Residents should be prepared in case of flooding concerns and develop their own emergency plans according to the Cariboo Regional District.
Depending on weather, flood-related emergencies could occur in the coming weeks and months.
“This weekend, we were actively monitoring higher than normal stream flows in the region and we are prepared to respond to any flood-related emergencies,” said John MacLean, the CRD’s EOC Director and Chief Administrative Officer in a release.
“High stream flows are just one example of some of the impacts we could see from spring melt in the Cariboo. We could also experience flooding, debris flows, high water tables or landslides during freshet, which is why we are encouraging residents to make sure they are prepared.”
The Cariboo Regional District is also asking people to use caution around rivers, streams, and culverts and urge children not to play in those areas.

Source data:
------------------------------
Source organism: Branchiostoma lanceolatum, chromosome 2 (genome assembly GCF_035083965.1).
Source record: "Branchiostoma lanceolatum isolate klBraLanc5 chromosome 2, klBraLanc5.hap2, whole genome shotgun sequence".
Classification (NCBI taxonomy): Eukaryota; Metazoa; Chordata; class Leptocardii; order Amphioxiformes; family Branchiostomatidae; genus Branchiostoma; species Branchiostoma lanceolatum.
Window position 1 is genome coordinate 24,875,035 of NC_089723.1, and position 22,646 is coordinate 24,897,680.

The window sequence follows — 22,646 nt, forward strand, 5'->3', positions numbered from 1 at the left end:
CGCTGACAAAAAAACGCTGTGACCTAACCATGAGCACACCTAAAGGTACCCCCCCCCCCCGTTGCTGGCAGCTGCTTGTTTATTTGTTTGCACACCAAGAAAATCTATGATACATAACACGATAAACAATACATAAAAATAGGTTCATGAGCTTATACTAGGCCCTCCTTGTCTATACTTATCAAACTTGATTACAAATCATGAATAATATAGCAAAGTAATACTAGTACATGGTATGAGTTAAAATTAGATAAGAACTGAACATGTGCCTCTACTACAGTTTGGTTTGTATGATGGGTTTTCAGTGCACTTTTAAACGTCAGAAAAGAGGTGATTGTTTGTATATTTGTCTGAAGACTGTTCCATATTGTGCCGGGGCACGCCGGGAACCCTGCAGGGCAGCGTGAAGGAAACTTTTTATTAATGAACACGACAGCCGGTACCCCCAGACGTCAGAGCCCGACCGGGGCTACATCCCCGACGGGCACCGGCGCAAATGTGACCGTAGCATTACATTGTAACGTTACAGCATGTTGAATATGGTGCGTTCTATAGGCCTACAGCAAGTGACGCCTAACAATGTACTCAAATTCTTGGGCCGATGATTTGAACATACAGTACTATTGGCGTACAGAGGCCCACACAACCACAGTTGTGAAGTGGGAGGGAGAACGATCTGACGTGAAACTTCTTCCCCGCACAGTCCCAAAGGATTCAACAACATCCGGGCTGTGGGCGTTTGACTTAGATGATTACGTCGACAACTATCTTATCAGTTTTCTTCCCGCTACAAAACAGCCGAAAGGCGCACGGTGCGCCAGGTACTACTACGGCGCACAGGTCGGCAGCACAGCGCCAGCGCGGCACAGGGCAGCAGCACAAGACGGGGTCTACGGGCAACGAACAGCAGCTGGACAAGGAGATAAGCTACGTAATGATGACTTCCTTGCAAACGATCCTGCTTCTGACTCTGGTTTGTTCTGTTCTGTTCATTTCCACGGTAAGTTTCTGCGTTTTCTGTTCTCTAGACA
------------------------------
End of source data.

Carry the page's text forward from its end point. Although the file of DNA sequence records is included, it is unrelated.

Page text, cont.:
The snow basin index or the amount of snow on the ground within a drainage area is currently at 110 percent of normal for the Cariboo region.
Temperature variations and precipitation events are also significant contributors to how the snow melts and runs off each spring.
“Disturbances such as fire affect the hydrologic response of streams, rivers, and lakes relevant to potential flooding,” says the B.C. River Forecast Centre.
“Specifically, flows from snowmelt-dominated watersheds impacted by fires tend to be greater and peak earlier as compared to undisturbed areas, even under normal weather conditions. Many of the regions affected by burns last summer have above normal snow packs this year.”